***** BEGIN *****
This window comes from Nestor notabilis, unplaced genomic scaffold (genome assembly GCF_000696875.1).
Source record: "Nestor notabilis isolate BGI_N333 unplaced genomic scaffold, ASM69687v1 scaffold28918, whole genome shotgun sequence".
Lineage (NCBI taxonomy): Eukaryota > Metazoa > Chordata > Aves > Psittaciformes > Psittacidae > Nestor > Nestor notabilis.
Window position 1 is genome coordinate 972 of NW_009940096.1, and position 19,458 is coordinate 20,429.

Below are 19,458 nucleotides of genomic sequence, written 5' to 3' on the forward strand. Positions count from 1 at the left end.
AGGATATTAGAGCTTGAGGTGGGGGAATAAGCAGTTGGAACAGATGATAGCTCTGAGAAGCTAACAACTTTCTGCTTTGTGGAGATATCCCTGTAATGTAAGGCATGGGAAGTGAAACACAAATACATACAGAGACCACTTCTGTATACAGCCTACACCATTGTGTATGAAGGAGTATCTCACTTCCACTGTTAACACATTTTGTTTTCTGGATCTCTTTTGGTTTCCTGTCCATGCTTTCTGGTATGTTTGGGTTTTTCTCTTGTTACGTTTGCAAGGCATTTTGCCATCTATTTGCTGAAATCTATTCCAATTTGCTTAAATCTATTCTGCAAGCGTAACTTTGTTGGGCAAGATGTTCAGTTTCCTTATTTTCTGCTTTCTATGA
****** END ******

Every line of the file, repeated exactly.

This window comes from Nestor notabilis, unplaced genomic scaffold (genome assembly GCF_000696875.1).
Source record: "Nestor notabilis isolate BGI_N333 unplaced genomic scaffold, ASM69687v1 scaffold28918, whole genome shotgun sequence".
Lineage (NCBI taxonomy): Eukaryota > Metazoa > Chordata > Aves > Psittaciformes > Psittacidae > Nestor > Nestor notabilis.
Window position 1 is genome coordinate 972 of NW_009940096.1, and position 19,458 is coordinate 20,429.

Below are 19,458 nucleotides of genomic sequence, written 5' to 3' on the forward strand. Positions count from 1 at the left end.
AGGATATTAGAGCTTGAGGTGGGGGAATAAGCAGTTGGAACAGATGATAGCTCTGAGAAGCTAACAACTTTCTGCTTTGTGGAGATATCCCTGTAATGTAAGGCATGGGAAGTGAAACACAAATACATACAGAGACCACTTCTGTATACAGCCTACACCATTGTGTATGAAGGAGTATCTCACTTCCACTGTTAACACATTTTGTTTTCTGGATCTCTTTTGGTTTCCTGTCCATGCTTTCTGGTATGTTTGGGTTTTTCTCTTGTTACGTTTGCAAGGCATTTTGCCATCTATTTGCTGAAATCTATTCCAATTTGCTTAAATCTATTCTGCAAGCGTAACTTTGTTGGGCAAGATGTTCAGTTTCCTTATTTTCTGCTTTCTATGA